At TrueVoice, we work with clients to understand how using our models will impact their business operations, and help them move forward in their journey towards building data-centric organizations.
In the context of binary classification models, which feature in the majority of our use cases, this often means carefully handling the balance between precision and recall to address the following scenarios.
Many of our clients are interested in reviewing phone conversations and identifying outcomes of interest to better understand their customers, or to ensure they comply with regulations.
Many organizations review less than 1 percent of their calls and select them at random, meaning that rare events almost never appear in front of a reviewer. For instance, a bank may review calls to spot irregularities in the way they sell mortgages. But if those irregularities only appear in a small proportion of situations, its reviewers will be unable to identify the issue and remediate it.
TrueVoice selects a risk-based sample of calls to review that are most likely to contain irregularities based on ML models. Our solution ranks models’ decisions from the most confident to least confident, prioritizing precision over recall.
Figure 2 below shows an example of risk-based sampling on a small subset of 70 calls selected at random. The baseline incidence of the outcome of interest is around 50 percent, as highlighted by the median risk-based sampling when rank=70 (referring to the whole random sample).
On the other hand, selecting the top 10 calls from this sample according to our model’s scores results in 90 percent median incidence of the outcome of interest. Violin plots display distributions across different cross-validation folds.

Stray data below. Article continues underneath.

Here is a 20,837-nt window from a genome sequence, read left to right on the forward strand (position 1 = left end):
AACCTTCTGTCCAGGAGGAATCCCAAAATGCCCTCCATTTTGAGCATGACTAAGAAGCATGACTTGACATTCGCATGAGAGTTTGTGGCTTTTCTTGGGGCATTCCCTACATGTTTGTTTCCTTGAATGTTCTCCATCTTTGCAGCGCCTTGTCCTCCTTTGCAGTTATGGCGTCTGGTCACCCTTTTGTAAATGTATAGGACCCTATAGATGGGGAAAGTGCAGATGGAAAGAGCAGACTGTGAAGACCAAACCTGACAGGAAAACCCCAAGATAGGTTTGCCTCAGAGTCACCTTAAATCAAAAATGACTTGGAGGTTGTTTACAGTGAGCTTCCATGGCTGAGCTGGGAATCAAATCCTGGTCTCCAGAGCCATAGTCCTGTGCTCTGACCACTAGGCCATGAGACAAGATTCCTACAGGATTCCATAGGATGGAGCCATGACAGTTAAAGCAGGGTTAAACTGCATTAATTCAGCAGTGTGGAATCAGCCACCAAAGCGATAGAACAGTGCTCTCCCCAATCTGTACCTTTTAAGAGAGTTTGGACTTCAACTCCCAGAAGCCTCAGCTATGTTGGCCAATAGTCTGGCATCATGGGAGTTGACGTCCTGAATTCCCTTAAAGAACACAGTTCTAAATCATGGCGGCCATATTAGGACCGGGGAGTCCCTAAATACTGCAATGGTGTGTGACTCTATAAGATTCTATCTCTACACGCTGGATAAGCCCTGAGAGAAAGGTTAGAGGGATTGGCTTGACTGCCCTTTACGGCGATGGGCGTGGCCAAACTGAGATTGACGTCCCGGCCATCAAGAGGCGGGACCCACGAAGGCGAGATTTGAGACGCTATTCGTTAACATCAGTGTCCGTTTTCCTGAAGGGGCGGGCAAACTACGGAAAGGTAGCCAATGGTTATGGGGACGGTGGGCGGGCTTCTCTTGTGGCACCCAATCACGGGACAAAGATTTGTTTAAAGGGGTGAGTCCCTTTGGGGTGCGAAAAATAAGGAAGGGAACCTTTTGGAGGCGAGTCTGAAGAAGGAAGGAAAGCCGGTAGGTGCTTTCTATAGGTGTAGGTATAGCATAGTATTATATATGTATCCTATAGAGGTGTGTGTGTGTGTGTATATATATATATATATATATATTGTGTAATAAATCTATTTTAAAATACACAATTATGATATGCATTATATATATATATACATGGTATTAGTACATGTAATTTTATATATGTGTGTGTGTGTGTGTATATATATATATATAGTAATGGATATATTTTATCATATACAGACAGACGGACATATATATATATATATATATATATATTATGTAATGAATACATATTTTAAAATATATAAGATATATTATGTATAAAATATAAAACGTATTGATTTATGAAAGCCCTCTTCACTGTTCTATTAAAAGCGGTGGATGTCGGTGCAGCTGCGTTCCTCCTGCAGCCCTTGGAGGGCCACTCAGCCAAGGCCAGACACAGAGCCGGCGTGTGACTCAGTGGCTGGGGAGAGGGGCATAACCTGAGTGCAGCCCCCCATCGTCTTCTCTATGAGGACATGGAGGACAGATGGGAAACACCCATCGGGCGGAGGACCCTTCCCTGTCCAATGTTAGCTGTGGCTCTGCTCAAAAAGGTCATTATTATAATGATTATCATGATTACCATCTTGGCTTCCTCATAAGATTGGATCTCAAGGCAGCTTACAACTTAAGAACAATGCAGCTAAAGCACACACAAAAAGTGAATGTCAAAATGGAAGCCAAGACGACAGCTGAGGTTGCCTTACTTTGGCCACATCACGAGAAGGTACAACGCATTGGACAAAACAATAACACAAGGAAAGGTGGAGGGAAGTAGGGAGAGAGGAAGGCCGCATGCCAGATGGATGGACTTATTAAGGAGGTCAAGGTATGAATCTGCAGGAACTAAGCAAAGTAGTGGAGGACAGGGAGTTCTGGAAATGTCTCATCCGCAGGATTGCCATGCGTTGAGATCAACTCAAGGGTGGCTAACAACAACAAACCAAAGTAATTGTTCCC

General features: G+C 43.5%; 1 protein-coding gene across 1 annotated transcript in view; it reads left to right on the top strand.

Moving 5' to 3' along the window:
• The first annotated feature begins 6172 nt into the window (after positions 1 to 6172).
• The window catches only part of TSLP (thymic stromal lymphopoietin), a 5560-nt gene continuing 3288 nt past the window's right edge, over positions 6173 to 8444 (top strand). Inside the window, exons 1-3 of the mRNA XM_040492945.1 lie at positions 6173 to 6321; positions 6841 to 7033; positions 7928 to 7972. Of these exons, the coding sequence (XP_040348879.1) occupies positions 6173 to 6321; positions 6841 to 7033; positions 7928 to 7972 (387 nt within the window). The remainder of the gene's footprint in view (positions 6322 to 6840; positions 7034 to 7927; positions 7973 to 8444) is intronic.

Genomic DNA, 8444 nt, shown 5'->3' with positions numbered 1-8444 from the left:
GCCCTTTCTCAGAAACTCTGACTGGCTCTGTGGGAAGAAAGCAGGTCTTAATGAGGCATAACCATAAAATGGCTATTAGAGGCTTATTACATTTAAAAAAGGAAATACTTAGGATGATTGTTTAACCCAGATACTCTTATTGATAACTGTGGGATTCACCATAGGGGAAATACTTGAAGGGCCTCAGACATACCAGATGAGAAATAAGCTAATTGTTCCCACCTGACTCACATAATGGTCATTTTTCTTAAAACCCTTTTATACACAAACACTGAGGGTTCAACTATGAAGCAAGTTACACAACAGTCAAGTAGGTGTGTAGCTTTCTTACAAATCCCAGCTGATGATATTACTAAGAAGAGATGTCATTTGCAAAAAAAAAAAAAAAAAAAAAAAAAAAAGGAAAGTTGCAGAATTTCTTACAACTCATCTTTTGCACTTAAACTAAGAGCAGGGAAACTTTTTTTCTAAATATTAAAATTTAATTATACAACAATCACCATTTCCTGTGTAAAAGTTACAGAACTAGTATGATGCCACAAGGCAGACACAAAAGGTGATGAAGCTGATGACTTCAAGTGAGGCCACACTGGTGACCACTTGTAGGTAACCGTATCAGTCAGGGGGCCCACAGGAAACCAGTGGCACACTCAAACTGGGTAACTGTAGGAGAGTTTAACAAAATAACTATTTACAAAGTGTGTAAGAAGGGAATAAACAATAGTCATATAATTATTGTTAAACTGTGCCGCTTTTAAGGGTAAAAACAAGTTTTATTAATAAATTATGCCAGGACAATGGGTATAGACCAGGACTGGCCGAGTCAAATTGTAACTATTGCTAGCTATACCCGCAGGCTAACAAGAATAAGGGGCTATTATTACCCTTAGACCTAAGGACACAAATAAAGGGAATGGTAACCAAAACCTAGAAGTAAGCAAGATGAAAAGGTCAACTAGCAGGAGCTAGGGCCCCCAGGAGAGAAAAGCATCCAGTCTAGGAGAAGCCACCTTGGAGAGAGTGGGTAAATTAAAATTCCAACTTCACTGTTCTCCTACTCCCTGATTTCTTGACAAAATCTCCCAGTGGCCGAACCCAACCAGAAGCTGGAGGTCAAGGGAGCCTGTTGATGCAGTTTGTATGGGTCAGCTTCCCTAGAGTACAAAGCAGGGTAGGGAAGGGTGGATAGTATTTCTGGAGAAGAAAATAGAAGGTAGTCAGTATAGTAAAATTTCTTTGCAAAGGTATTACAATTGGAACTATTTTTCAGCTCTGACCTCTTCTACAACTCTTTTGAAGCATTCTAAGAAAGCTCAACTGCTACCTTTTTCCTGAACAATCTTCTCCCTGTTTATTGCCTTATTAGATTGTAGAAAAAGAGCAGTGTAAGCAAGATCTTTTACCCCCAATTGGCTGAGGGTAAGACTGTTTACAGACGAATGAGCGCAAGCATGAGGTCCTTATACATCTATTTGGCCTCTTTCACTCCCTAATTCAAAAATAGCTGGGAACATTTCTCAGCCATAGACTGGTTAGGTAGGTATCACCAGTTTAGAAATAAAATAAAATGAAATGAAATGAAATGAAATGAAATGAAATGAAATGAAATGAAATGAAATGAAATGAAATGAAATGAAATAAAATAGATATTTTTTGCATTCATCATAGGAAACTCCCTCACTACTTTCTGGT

Figure 2 – Risk-based sampling results.
Another common scenario is benchmarking, which provides an unbiased estimate of the occurrence of a certain event.
A retailer offering products from different brands, for instance, may want to know the percentage of complaints each brand receives from customers, or what percentage of calls result in issues being resolved.
In this situation, our models that identify different outcome—such as call resolution and complaints—cannot favor precision over recall. This would under-estimate the overall occurrence of that outcome by selecting only the cases where the model provides a very confident prediction.
On the other hand, our models cannot favor recall over precision or the opposite effect would take place, and the overall occurrence of that outcome would be over-estimated. Instead, we need to set models’ thresholds at a value that minimizes the difference between precision and recall to ensure an unbiased estimate of that outcome.
Moreover, we find that when models with a large footprint are applied across different customers or industries, thresholds need to be tuned to maintain this balance of precision versus recall.
In Figure 3 below, you see an example of threshold tuning. The current threshold results in poor recall and an underestimation of the overall occurrence of this outcome. Moving the threshold to circa -0.65 balances the trade-off between precision and recall.
Figure 3 – Precision/recall trade-off and threshold tuning.
Leveraging AWS for the Analysis of Voice Data